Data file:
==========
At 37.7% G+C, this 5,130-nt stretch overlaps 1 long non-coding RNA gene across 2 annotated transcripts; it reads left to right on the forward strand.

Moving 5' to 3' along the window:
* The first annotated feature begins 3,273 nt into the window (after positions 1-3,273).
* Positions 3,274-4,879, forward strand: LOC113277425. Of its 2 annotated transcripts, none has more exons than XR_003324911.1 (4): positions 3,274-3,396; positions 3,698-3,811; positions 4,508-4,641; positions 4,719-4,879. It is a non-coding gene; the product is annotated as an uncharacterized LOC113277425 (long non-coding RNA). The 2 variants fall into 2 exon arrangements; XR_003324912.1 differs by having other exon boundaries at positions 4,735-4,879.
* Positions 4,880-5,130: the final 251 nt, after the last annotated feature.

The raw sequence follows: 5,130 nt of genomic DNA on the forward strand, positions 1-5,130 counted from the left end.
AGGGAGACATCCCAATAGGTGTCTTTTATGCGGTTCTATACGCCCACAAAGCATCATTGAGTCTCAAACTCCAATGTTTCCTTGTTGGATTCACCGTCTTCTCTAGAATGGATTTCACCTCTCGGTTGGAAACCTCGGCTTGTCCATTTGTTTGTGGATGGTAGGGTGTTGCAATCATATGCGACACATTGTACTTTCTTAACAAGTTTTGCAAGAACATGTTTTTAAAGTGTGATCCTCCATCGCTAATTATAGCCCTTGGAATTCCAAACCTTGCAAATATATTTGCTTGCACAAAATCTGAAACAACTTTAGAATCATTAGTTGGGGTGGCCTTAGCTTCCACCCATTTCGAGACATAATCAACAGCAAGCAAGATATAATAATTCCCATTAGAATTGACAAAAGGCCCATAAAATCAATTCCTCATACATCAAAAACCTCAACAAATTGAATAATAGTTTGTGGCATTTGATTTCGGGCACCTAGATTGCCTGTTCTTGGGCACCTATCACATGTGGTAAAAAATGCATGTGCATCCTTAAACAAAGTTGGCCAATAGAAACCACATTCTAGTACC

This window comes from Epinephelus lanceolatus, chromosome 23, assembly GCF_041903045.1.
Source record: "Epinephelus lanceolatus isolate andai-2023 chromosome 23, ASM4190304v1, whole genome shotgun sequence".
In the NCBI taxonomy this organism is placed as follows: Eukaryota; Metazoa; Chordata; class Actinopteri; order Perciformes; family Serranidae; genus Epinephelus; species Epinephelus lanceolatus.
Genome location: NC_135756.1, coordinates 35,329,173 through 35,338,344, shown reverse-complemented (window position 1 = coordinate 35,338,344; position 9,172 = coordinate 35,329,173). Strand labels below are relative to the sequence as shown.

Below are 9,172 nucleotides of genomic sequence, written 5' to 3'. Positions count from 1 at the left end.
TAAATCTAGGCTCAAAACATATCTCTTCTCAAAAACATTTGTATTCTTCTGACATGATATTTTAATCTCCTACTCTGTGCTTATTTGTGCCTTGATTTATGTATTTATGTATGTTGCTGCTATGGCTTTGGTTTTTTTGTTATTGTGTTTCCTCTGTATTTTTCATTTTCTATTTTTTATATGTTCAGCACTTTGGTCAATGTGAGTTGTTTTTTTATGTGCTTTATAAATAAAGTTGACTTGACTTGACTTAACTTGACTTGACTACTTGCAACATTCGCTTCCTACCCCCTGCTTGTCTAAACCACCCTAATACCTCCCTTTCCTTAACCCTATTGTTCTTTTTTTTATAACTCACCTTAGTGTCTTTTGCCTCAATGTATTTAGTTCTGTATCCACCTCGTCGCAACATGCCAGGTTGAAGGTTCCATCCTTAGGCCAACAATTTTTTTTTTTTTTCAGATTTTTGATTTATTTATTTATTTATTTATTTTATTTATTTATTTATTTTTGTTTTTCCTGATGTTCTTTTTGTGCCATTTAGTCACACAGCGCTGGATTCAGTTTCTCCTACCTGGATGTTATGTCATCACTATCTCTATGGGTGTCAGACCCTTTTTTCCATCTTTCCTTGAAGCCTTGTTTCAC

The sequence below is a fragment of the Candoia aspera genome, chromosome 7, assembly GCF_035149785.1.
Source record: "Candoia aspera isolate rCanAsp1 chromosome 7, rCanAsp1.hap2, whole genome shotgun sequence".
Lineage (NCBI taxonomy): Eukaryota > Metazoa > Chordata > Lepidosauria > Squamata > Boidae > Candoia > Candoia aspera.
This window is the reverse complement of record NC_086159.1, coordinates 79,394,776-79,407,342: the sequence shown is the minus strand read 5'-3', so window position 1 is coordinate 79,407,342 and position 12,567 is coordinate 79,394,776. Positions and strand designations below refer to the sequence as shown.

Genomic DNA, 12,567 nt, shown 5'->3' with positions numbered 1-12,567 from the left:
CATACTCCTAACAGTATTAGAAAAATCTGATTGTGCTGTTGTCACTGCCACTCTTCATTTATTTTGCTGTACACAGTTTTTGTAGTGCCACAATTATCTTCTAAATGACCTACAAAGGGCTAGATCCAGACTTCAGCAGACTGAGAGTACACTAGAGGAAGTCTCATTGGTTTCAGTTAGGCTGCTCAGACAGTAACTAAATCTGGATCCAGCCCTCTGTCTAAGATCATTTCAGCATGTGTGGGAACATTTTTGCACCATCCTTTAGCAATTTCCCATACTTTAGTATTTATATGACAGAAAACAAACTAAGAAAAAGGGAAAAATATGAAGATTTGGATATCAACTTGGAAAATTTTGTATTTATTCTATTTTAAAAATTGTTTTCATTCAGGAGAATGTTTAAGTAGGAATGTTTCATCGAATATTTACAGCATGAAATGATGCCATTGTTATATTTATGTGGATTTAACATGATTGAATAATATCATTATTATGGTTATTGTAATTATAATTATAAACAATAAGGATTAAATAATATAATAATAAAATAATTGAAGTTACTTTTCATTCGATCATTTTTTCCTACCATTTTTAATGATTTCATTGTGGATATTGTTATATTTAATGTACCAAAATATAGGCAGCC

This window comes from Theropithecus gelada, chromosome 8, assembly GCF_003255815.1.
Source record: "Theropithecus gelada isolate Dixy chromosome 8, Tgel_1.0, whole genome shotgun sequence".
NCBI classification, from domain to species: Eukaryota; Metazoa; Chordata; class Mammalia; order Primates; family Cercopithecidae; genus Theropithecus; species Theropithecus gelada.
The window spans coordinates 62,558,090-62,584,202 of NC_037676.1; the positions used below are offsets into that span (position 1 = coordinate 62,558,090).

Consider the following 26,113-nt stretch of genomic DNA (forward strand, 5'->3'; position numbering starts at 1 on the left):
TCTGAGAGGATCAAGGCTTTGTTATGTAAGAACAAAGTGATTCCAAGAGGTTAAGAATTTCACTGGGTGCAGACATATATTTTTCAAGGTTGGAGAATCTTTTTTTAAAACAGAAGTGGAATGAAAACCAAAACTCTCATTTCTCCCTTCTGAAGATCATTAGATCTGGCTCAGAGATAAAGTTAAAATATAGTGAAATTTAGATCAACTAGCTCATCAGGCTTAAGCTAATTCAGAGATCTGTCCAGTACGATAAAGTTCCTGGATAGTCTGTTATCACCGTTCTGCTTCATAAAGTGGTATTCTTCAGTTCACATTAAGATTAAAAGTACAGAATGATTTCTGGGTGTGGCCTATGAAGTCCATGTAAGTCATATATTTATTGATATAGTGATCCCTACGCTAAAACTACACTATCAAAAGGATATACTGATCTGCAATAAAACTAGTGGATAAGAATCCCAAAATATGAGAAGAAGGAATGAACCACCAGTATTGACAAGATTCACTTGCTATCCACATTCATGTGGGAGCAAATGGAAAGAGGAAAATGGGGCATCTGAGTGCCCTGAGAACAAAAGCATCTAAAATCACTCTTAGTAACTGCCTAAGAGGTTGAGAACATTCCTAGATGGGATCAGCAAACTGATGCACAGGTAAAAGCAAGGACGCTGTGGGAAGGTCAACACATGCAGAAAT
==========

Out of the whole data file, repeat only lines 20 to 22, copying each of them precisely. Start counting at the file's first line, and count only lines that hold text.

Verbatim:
This window comes from Theropithecus gelada, chromosome 8, assembly GCF_003255815.1.
Source record: "Theropithecus gelada isolate Dixy chromosome 8, Tgel_1.0, whole genome shotgun sequence".
NCBI classification, from domain to species: Eukaryota; Metazoa; Chordata; class Mammalia; order Primates; family Cercopithecidae; genus Theropithecus; species Theropithecus gelada.